In his hyperbolically titled article “The Train That Saved Denver,” Politico‘s Colin Woodard claims that the effects of new rail transit lines on Denver “have been measurable and surprising.” In fact, the article is all hype with hardly a touch of reality.
Let’s start with same basic “measurable” numbers. In 1990, before Denver built its first light-rail line, the decennial census found that 4.74 percent of the region’s commuters took transit to work. By 2014, the region had four light-rail lines, and the American Community Survey found that the percentage of commuters taking transit to work was all the way up to 4.76 percent.
Yes, that’s a measurable 0.02 percent increase in transit’s share of commuting. If it is a surprise, it is only that it wasn’t a decrease. In 2004, when the region’s voters agreed to raise sales taxes to pay for six new rail lines, they were promised that part of the money would also be used to improve bus service. Instead, rail cost overruns forced a 19 percent decline in vehicle miles of bus service.
Here’s another measurable (but unsurprising) effect: when voters were asked to approve the rail lines, the transit agency told the system would cost $4.7 billion. As Woodard notes, the actual cost so far looks to be $7.6 billion. The new rail line to the airport that opened last month was supposed to cost $350 million. In fact, it cost $1.2 billion. After adjusting for inflation, that’s well over twice as much as projected. We have no idea what first-year ridership will be, but we know that first-year ridership on Denver’s West line was less than 60 percent of the projections.
Denver’s rail construction, says Woodard, was “originally intended to unclog congested highways and defeat a stubborn brown smog that was as unhealthy as it was ugly.” Some people might have thought so, but actual plans written for the rail projects concluded that they would do almost nothing to relieve congestion and would actually make air pollution worse because Denver gets most of its electricity from burning fossil fuels. The most optimistic analysis projected that the new rail lines would take, at most, a half a percent of cars off the road and that the power plants would pollute more than those cars.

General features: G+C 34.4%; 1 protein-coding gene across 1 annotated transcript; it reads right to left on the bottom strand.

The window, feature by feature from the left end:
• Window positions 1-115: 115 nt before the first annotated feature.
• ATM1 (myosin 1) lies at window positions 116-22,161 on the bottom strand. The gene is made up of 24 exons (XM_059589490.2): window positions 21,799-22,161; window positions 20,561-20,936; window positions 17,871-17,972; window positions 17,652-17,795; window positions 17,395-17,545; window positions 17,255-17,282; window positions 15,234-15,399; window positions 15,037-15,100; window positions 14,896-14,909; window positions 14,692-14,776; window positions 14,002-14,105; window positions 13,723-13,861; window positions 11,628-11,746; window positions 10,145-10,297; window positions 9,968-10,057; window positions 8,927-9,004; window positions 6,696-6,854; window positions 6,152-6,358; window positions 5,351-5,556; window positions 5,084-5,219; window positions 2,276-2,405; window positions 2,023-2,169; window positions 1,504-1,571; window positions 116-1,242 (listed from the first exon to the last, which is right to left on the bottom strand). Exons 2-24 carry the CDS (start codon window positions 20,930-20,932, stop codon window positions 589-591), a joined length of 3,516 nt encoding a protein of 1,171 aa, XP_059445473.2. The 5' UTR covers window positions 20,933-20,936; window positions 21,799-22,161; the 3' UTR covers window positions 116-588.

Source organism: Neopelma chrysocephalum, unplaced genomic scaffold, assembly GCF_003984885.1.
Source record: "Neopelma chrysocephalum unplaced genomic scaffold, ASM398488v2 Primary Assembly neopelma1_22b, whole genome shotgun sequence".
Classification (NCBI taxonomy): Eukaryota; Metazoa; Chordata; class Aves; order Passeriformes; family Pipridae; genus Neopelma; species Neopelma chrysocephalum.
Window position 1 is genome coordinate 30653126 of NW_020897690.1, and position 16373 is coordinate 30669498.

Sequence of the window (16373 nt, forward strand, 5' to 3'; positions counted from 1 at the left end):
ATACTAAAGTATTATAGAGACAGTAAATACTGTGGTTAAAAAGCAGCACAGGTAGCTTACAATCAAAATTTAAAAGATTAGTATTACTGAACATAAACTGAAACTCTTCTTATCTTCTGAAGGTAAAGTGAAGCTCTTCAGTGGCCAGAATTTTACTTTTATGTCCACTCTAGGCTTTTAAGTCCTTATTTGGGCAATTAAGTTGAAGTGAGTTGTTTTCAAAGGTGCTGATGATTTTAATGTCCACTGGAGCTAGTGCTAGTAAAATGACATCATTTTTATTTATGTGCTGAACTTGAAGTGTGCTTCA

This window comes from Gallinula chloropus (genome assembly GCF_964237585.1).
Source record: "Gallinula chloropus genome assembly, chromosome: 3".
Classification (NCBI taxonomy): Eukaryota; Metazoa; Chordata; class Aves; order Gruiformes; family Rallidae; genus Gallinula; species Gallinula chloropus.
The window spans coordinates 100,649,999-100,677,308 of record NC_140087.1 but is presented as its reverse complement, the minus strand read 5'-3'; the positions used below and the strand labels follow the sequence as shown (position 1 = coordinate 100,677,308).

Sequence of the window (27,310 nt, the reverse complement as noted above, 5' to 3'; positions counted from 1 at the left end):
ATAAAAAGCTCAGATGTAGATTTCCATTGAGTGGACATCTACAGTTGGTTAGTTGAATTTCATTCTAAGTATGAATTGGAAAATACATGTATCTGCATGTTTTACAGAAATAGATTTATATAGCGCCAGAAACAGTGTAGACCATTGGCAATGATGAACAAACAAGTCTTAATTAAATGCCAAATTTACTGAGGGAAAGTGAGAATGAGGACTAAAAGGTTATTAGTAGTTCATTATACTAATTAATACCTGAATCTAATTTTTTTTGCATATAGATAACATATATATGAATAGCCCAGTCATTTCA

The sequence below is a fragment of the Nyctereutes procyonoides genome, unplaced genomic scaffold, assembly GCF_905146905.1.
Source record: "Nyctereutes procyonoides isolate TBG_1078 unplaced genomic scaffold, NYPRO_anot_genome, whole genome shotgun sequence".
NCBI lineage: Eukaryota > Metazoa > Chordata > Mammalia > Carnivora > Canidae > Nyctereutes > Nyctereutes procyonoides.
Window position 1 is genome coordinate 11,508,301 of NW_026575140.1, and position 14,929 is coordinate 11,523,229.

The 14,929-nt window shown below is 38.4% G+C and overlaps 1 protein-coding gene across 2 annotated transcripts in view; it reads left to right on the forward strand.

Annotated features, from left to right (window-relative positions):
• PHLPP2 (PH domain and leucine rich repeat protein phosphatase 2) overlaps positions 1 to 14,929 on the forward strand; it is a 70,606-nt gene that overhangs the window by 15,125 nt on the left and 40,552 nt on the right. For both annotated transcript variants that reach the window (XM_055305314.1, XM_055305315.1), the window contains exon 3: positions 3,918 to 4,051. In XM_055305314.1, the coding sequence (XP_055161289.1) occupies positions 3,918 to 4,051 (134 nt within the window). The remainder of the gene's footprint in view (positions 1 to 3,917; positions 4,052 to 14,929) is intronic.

Instead of relieving congestion and cleaning the air, Woodard continues, “the new rail system has proven that its greatest value is the remarkable changes in land use its stations have prompted, from revitalizing moribund neighborhoods, like the area around Union Station, to creating new communities.” Say what? Denver taxpayers spent $500 million rebuilding the area around Union Station. One of the new communities mentioned in the article, Stapleton, cost taxpayers another $400 million. These areas were “revitalized” by the taxpayer subsidies, not by the rail lines.
Redevelopment has taken place mainly, if not only, where tax-increment financing and other subsidies have supported it.
Woodard says the trains somehow managed to save Denver from “Houstonization.” That raises another measurable effect of Denver planning: housing costs twice as much as in Houston. According to Caldwell Banker, a 2,200-square-foot house in Houston costs $237,200. That same house in Denver? $542,575. Don’t even ask about Boulder, which is twice as expensive as Denver. The trains didn’t make housing expensive, but the same sort of collectivist planning that prompted the trains also drew the urban-growth boundaries that did make housing expensive.
In the end, the only things the trains saved Denver from were lower taxes and slightly cleaner air. If the region had not built the rail lines but spent a tenth of that money on things that would actually relieve congestion, it would have saved millions of hours of residents’ time per year. The region’s collectivist planning also saved Denver from having housing as affordable as Houston’s.
Politico‘s article is another case of an exuberant journalist reprinting the press releases of government bureaucracies eager to spread the message that Americans can’t be trusted with their own money and so it should be taken from them to be spent by the bureaucracies.
When did the Left become such shills for corporate welfare and bureaucratic bungling?
Randal O’Toole directs the Transportation Policy Center at the Independence Institute, a free market think tank in Denver. A longer version of this piece originally appeared in The Antiplanner blog.